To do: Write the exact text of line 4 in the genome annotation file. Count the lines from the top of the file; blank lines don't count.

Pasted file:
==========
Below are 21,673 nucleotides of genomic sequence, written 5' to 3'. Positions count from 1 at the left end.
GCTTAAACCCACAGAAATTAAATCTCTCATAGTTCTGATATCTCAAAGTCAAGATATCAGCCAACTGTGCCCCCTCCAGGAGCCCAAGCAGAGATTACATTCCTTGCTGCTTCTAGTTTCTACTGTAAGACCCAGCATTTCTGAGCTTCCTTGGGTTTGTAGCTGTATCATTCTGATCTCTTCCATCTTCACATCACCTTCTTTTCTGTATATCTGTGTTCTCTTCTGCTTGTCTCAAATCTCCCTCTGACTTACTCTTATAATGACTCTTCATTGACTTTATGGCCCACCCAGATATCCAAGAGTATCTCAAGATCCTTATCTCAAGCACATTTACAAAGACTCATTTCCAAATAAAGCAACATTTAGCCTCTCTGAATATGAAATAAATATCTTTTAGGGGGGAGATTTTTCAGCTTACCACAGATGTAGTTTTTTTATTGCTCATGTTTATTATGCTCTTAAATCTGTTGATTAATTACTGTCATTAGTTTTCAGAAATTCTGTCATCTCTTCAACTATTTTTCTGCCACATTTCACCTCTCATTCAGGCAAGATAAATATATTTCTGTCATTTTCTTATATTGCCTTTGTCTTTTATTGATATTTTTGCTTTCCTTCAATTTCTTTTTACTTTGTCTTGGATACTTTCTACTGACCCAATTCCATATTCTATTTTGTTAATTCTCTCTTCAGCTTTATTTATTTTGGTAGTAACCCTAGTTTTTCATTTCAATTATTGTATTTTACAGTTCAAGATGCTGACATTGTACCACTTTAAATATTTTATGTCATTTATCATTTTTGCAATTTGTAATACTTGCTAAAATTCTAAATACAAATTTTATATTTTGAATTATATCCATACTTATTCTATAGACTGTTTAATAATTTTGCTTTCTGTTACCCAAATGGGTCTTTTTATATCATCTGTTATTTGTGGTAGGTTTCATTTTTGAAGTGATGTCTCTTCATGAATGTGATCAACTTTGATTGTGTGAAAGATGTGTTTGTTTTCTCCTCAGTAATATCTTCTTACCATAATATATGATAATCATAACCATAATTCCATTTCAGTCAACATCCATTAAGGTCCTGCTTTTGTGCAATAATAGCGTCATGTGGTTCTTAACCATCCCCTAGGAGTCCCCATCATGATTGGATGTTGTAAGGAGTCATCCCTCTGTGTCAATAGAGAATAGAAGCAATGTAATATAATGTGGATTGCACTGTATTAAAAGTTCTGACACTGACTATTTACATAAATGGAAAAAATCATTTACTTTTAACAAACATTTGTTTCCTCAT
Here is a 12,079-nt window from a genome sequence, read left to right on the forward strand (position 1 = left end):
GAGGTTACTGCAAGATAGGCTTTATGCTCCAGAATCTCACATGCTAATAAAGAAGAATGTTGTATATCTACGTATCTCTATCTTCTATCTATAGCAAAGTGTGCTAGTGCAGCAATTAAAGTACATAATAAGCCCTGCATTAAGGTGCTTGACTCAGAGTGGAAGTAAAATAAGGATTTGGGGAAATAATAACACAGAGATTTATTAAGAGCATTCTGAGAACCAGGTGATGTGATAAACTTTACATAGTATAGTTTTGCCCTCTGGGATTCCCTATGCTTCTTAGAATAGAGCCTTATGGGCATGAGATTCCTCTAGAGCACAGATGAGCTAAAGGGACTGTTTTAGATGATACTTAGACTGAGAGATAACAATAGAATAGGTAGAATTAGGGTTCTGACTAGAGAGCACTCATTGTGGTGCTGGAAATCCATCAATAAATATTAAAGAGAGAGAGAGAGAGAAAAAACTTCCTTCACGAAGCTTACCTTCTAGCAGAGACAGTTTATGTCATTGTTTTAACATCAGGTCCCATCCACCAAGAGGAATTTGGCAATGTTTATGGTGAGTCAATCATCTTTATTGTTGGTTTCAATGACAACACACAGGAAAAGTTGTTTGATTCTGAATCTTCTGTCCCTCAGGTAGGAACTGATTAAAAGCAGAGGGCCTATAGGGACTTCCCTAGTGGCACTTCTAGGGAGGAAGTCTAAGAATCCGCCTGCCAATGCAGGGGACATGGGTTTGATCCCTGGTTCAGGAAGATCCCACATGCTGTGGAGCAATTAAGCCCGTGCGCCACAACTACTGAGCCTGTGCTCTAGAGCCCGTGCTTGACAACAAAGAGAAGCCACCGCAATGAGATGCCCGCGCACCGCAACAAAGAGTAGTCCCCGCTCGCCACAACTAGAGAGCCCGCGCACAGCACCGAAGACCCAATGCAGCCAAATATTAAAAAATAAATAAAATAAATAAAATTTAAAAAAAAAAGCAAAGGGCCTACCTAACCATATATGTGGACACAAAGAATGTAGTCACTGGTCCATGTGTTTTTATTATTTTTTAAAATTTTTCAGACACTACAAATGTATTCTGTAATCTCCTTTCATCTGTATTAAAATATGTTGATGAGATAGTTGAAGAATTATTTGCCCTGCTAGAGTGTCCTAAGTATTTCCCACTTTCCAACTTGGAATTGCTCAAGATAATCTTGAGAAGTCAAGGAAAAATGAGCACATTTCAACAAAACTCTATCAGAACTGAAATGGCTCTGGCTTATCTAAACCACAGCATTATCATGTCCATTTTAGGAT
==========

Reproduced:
GAGGTTACTGCAAGATAGGCTTTATGCTCCAGAATCTCACATGCTAATAAAGAAGAATGTTGTATATCTACGTATCTCTATCTTCTATCTATAGCAAAGTGTGCTAGTGCAGCAATTAAAGTACATAATAAGCCCTGCATTAAGGTGCTTGACTCAGAGTGGAAGTAAAATAAGGATTTGGGGAAATAATAACACAGAGATTTATTAAGAGCATTCTGAGAACCAGGTGATGTGATAAACTTTACATAGTATAGTTTTGCCCTCTGGGATTCCCTATGCTTCTTAGAATAGAGCCTTATGGGCATGAGATTCCTCTAGAGCACAGATGAGCTAAAGGGACTGTTTTAGATGATACTTAGACTGAGAGATAACAATAGAATAGGTAGAATTAGGGTTCTGACTAGAGAGCACTCATTGTGGTGCTGGAAATCCATCAATAAATATTAAAGAGAGAGAGAGAGAGAAAAAACTTCCTTCACGAAGCTTACCTTCTAGCAGAGACAGTTTATGTCATTGTTTTAACATCAGGTCCCATCCACCAAGAGGAATTTGGCAATGTTTATGGTGAGTCAATCATCTTTATTGTTGGTTTCAATGACAACACACAGGAAAAGTTGTTTGATTCTGAATCTTCTGTCCCTCAGGTAGGAACTGATTAAAAGCAGAGGGCCTATAGGGACTTCCCTAGTGGCACTTCTAGGGAGGAAGTCTAAGAATCCGCCTGCCAATGCAGGGGACATGGGTTTGATCCCTGGTTCAGGAAGATCCCACATGCTGTGGAGCAATTAAGCCCGTGCGCCACAACTACTGAGCCTGTGCTCTAGAGCCCGTGCTTGACAACAAAGAGAAGCCACCGCAATGAGATGCCCGCGCACCGCAACAAAGAGTAGTCCCCGCTCGCCACAACTAGAGAGCCCGCGCACAGCACCGAAGACCCAATGCAGCCAAATATTAAAAAATAAATAAAATAAATAAAATTTAAAAAAAAAAGCAAAGGGCCTACCTAACCATATATGTGGACACAAAGAATGTAGTCACTGGTCCATGTGTTTTTATTATTTTTTAAAATTTTTCAGACACTACAAATGTATTCTGTAATCTCCTTTCATCTGTATTAAAATATGTTGATGAGATAGTTGAAGAATTATTTGCCCTGCTAGAGTGTCCTAAGTATTTCCCACTTTCCAACTTGGAATTGCTCAAGATAATCTTGAGAAGTCAAGGAAAAATGAGCACATTTCAACAAAACTCTATCAGAACTGAAATGGCTCTGGCTTATCTAAACCACAGCATTATCATGTCCATTTTAGGAT